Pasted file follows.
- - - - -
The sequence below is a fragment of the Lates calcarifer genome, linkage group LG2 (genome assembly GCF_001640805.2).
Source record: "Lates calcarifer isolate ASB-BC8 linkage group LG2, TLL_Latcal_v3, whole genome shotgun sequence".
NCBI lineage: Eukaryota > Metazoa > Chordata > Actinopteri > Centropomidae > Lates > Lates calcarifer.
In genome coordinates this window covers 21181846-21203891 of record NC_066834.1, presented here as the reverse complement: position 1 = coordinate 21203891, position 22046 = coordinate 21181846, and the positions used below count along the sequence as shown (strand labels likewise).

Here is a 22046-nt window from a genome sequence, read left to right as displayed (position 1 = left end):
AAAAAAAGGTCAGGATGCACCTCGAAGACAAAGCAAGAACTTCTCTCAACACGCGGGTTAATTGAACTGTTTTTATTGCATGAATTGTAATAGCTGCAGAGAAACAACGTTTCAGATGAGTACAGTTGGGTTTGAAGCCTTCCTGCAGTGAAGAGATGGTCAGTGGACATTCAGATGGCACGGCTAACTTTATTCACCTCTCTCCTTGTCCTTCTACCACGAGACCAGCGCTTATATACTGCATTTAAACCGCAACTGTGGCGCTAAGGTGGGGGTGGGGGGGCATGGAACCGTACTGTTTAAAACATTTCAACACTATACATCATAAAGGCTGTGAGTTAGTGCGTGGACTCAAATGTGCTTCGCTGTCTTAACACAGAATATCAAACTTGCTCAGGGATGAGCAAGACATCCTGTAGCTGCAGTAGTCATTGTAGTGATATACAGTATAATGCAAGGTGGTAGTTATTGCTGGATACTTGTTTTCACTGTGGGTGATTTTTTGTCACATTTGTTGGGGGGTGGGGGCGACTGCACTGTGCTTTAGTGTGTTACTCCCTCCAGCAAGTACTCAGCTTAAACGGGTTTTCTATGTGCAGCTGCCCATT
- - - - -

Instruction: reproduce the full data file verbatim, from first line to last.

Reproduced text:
The sequence below is a fragment of the Lates calcarifer genome, linkage group LG2 (genome assembly GCF_001640805.2).
Source record: "Lates calcarifer isolate ASB-BC8 linkage group LG2, TLL_Latcal_v3, whole genome shotgun sequence".
NCBI lineage: Eukaryota > Metazoa > Chordata > Actinopteri > Centropomidae > Lates > Lates calcarifer.
In genome coordinates this window covers 21181846-21203891 of record NC_066834.1, presented here as the reverse complement: position 1 = coordinate 21203891, position 22046 = coordinate 21181846, and the positions used below count along the sequence as shown (strand labels likewise).

Here is a 22046-nt window from a genome sequence, read left to right as displayed (position 1 = left end):
AAAAAAAGGTCAGGATGCACCTCGAAGACAAAGCAAGAACTTCTCTCAACACGCGGGTTAATTGAACTGTTTTTATTGCATGAATTGTAATAGCTGCAGAGAAACAACGTTTCAGATGAGTACAGTTGGGTTTGAAGCCTTCCTGCAGTGAAGAGATGGTCAGTGGACATTCAGATGGCACGGCTAACTTTATTCACCTCTCTCCTTGTCCTTCTACCACGAGACCAGCGCTTATATACTGCATTTAAACCGCAACTGTGGCGCTAAGGTGGGGGTGGGGGGGCATGGAACCGTACTGTTTAAAACATTTCAACACTATACATCATAAAGGCTGTGAGTTAGTGCGTGGACTCAAATGTGCTTCGCTGTCTTAACACAGAATATCAAACTTGCTCAGGGATGAGCAAGACATCCTGTAGCTGCAGTAGTCATTGTAGTGATATACAGTATAATGCAAGGTGGTAGTTATTGCTGGATACTTGTTTTCACTGTGGGTGATTTTTTGTCACATTTGTTGGGGGGTGGGGGCGACTGCACTGTGCTTTAGTGTGTTACTCCCTCCAGCAAGTACTCAGCTTAAACGGGTTTTCTATGTGCAGCTGCCCATT